In Shakespeare's Romeo and Juliet, what are some different character traits possessed by the young lovers?  

Expert Answers
favoritethings eNotes educator| Certified Educator

Romeo is quite emotional and rather impulsive.  For just about the entirety of the first act, Romeo is moping around and pining away as a result of his unrequited love for Rosaline.  His father says that he weeps every morning, "augmenting the fresh morning's dew," and shuts daylight out.  Even when his friends try to cheer him up and get him to crash the Capulets' party with them, he moans about how he doesn't feel like it.  Further, the day he marries Juliet in secret, Tybalt challenges him, and though Romeo initially refuses to fight, when Tybalt kills Mercutio, Romeo impulsively murders Tybalt in the street where everyone can see.  Had he been even a little thoughtful, he would not have done this (knowing the punishment is death).  Then, later, when he learns he's been banished, rather than be grateful, he cries some more and considers death a better alternative.  He seems, in many ways, immature as a result of his emotional volatility.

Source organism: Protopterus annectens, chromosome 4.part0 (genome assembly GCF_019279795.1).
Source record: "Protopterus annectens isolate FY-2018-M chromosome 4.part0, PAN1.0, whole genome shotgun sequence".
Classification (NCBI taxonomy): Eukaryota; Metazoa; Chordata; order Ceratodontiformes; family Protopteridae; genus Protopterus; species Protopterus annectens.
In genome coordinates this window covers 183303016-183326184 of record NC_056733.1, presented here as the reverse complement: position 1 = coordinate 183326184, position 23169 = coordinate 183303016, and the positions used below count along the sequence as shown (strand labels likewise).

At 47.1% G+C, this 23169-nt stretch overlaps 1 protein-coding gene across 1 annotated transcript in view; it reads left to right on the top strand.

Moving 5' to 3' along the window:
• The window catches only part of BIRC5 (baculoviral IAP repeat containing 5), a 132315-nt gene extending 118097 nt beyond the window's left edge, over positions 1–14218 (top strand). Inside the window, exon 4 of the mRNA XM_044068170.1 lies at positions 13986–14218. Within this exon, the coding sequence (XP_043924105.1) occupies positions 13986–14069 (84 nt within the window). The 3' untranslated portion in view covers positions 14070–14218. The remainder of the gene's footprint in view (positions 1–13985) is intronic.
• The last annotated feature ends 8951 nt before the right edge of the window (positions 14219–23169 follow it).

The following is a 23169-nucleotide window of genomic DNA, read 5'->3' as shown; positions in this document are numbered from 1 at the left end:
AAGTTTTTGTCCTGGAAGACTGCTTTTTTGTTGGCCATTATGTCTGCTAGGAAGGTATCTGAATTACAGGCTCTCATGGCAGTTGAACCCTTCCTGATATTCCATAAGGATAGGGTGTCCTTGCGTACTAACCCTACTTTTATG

Juliet, on the other hand, is often the more practical of the two, and she is very dedicated and loyal.  She is the one who suggests marriage, and tells Romeo how to proceed to get news to her (via the nurse she sends to him).  She braves her father's awful temper and terrible threats when he orders her to marry the County Paris, and she opts for a frightening plan to fake her own death in order to be with Romeo instead.  Even after Romeo rashly slays Tybalt, she remains loyal to him.  Her loyalty to Romeo -- despite his defects -- really drives the plot forward though it, sadly, also leads to the play's tragic end.

Read the study guide:
Romeo and Juliet

Access hundreds of thousands of answers with a free trial.

Start Free Trial
Ask a Question